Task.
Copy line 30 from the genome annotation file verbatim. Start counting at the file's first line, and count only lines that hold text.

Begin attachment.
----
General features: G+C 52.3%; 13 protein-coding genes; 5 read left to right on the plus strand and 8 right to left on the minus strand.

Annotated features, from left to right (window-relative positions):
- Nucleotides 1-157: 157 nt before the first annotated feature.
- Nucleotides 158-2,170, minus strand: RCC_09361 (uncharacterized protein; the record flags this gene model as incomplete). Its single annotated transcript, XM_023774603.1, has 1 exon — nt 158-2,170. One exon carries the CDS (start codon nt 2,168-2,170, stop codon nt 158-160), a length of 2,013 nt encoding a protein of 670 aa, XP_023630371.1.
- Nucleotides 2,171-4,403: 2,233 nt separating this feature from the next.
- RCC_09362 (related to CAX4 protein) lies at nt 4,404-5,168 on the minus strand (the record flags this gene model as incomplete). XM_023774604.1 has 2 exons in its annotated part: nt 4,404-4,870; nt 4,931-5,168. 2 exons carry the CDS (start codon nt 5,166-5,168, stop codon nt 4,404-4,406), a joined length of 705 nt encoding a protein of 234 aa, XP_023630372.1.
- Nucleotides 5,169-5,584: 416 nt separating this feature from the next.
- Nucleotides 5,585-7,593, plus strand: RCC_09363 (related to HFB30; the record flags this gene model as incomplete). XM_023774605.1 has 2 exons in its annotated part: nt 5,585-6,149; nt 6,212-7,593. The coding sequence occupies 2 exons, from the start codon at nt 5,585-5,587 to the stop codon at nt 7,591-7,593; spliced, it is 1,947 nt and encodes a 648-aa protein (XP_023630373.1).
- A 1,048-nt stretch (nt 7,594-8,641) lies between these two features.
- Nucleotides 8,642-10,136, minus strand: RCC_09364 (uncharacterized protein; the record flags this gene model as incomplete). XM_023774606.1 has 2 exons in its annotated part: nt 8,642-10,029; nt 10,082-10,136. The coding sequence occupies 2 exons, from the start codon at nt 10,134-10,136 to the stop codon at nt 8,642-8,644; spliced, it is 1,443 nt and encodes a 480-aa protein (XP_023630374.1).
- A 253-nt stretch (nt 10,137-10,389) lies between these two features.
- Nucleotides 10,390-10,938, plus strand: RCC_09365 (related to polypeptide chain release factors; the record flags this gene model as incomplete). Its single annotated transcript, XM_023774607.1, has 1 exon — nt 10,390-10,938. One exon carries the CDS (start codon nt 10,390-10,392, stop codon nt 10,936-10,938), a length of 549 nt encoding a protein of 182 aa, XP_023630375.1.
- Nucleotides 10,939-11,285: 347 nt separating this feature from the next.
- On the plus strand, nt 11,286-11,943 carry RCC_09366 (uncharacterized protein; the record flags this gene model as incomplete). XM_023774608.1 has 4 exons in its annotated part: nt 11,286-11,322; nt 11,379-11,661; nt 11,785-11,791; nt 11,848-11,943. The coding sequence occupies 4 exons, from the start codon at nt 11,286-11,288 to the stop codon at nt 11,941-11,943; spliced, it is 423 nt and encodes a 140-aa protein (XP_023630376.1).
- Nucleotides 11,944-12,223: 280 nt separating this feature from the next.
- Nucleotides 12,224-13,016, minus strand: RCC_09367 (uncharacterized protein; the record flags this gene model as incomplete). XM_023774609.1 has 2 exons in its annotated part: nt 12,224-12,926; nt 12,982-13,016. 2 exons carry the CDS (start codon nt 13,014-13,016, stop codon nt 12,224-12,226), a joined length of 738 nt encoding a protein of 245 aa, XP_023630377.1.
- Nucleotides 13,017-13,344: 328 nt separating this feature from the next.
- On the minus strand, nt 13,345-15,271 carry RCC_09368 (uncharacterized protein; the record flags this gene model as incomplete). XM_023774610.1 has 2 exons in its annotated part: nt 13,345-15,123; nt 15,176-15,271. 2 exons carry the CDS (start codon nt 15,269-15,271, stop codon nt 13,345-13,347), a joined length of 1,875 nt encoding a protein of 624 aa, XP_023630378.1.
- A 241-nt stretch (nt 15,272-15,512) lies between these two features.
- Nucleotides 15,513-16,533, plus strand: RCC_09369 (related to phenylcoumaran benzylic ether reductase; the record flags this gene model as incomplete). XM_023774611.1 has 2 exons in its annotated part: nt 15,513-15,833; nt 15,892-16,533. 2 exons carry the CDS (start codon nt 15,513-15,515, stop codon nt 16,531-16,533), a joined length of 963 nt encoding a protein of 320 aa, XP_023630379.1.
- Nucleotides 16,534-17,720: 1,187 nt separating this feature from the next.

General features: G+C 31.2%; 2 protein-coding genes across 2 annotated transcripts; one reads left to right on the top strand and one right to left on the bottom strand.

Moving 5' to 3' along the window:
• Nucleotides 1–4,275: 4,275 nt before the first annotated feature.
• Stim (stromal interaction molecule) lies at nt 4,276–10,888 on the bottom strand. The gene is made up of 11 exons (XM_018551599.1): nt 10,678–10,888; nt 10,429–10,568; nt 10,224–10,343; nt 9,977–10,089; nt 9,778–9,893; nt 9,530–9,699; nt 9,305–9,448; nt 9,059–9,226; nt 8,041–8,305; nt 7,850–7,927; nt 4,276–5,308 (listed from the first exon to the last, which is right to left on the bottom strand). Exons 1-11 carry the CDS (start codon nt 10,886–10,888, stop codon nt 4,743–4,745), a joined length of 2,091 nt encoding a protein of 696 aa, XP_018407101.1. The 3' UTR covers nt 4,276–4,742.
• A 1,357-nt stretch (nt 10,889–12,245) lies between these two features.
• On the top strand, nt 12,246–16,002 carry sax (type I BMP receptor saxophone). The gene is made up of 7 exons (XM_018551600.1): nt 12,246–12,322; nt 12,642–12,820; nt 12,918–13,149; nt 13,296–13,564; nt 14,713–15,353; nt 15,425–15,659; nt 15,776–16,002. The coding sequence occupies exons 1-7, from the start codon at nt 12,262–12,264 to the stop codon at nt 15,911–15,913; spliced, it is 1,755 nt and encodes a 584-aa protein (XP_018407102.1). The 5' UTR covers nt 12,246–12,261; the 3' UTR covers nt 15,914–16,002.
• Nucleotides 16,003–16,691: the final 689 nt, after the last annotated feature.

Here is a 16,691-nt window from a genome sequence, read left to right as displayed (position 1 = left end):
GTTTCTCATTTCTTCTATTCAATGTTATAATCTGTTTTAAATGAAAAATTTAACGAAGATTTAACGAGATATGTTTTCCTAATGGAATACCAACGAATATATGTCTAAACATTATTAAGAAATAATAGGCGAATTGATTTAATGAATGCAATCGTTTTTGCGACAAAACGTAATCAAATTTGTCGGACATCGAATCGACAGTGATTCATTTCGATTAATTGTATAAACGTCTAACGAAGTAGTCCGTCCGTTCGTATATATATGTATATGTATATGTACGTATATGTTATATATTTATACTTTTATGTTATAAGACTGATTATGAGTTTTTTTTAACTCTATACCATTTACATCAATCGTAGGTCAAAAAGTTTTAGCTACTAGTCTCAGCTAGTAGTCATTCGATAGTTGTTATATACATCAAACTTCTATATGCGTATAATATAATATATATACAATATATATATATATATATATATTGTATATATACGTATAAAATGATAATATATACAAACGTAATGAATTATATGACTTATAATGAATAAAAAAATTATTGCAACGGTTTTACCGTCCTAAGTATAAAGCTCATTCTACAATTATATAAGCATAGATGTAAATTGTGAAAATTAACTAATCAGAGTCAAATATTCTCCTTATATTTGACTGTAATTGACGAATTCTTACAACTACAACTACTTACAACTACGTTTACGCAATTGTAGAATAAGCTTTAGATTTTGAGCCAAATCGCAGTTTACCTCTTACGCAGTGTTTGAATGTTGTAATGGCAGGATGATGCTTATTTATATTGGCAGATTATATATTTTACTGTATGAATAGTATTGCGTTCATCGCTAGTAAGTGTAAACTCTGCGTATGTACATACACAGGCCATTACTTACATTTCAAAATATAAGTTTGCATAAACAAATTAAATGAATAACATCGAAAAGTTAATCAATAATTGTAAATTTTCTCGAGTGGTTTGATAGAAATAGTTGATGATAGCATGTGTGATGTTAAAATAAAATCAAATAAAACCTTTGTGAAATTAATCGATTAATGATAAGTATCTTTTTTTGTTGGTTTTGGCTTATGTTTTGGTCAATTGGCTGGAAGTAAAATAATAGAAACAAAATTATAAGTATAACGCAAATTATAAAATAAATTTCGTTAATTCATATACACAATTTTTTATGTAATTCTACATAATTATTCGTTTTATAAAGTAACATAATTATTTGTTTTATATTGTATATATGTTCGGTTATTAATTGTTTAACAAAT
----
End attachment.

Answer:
GTTTCTCATTTCTTCTATTCAATGTTATAATCTGTTTTAAATGAAAAATTTAACGAAGATTTAACGAGATATGTTTTCCTAATGGAATACCAACGAATATATGTCTAAACATTATTAAGAAATAATAGGCGAATTGATTTAATGAATGCAATCGTTTTTGCGACAAAACGTAATCAAATTTGTCGGACATCGAATCGACAGTGATTCATTTCGATTAATTGTATAAACGTCTAACGAAGTAGTCCGTCCGTTCGTATATATATGTATATGTATATGTACGTATATGTTATATATTTATACTTTTATGTTATAAGACTGATTATGAGTTTTTTTTAACTCTATACCATTTACATCAATCGTAGGTCAAAAAGTTTTAGCTACTAGTCTCAGCTAGTAGTCATTCGATAGTTGTTATATACATCAAACTTCTATATGCGTATAATATAATATATATACAATATATATATATATATATATATTGTATATATACGTATAAAATGATAATATATACAAACGTAATGAATTATATGACTTATAATGAATAAAAAAATTATTGCAACGGTTTTACCGTCCTAAGTATAAAGCTCATTCTACAATTATATAAGCATAGATGTAAATTGTGAAAATTAACTAATCAGAGTCAAATATTCTCCTTATATTTGACTGTAATTGACGAATTCTTACAACTACAACTACTTACAACTACGTTTACGCAATTGTAGAATAAGCTTTAGATTTTGAGCCAAATCGCAGTTTACCTCTTACGCAGTGTTTGAATGTTGTAATGGCAGGATGATGCTTATTTATATTGGCAGATTATATATTTTACTGTATGAATAGTATTGCGTTCATCGCTAGTAAGTGTAAACTCTGCGTATGTACATACACAGGCCATTACTTACATTTCAAAATATAAGTTTGCATAAACAAATTAAATGAATAACATCGAAAAGTTAATCAATAATTGTAAATTTTCTCGAGTGGTTTGATAGAAATAGTTGATGATAGCATGTGTGATGTTAAAATAAAATCAAATAAAACCTTTGTGAAATTAATCGATTAATGATAAGTATCTTTTTTTGTTGGTTTTGGCTTATGTTTTGGTCAATTGGCTGGAAGTAAAATAATAGAAACAAAATTATAAGTATAACGCAAATTATAAAATAAATTTCGTTAATTCATATACACAATTTTTTATGTAATTCTACATAATTATTCGTTTTATAAAGTAACATAATTATTTGTTTTATATTGTATATATGTTCGGTTATTAATTGTTTAACAAAT